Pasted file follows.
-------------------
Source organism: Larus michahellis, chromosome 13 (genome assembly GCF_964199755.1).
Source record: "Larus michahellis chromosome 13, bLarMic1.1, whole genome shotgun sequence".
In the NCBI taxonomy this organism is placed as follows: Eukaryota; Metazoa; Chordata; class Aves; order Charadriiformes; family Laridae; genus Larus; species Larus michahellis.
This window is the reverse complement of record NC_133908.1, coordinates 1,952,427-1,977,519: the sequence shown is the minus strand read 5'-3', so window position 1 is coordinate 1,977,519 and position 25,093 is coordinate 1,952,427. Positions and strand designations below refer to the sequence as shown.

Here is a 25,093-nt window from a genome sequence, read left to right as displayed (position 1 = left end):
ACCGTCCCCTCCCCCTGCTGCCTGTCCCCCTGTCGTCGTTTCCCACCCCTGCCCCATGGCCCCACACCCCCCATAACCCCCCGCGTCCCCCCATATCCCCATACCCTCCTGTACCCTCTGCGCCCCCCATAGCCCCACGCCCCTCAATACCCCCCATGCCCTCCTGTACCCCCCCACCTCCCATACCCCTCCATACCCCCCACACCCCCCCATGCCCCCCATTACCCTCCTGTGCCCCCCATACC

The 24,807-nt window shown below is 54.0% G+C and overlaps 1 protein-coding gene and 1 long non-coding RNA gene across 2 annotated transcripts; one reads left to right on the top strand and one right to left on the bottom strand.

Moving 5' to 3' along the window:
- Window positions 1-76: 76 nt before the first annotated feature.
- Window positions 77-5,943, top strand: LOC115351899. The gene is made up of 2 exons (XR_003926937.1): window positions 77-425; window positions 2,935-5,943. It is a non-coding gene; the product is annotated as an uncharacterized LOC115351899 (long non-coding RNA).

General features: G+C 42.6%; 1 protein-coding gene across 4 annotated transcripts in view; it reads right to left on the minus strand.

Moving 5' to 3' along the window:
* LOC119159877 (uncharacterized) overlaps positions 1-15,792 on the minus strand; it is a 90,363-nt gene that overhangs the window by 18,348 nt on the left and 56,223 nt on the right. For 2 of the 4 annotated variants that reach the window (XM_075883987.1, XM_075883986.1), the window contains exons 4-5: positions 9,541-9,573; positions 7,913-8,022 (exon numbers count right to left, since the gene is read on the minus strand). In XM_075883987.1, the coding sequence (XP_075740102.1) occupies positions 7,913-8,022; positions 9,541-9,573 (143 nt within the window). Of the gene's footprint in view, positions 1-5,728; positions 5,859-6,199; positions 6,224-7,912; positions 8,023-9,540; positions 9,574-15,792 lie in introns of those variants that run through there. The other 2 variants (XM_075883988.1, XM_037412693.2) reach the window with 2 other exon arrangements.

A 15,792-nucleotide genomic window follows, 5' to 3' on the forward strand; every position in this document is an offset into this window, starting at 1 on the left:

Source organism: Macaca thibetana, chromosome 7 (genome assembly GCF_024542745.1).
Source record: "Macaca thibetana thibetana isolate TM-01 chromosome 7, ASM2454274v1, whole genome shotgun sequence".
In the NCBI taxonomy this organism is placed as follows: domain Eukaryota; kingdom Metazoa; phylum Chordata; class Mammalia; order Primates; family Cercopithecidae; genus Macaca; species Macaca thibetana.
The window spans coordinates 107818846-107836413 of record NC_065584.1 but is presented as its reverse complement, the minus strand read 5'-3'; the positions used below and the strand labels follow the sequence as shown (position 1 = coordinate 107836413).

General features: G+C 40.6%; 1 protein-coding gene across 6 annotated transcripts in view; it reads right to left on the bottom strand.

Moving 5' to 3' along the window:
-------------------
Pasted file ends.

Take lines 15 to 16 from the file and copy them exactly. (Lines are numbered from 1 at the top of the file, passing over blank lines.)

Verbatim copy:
Source organism: Macaca thibetana, chromosome 7 (genome assembly GCF_024542745.1).
Source record: "Macaca thibetana thibetana isolate TM-01 chromosome 7, ASM2454274v1, whole genome shotgun sequence".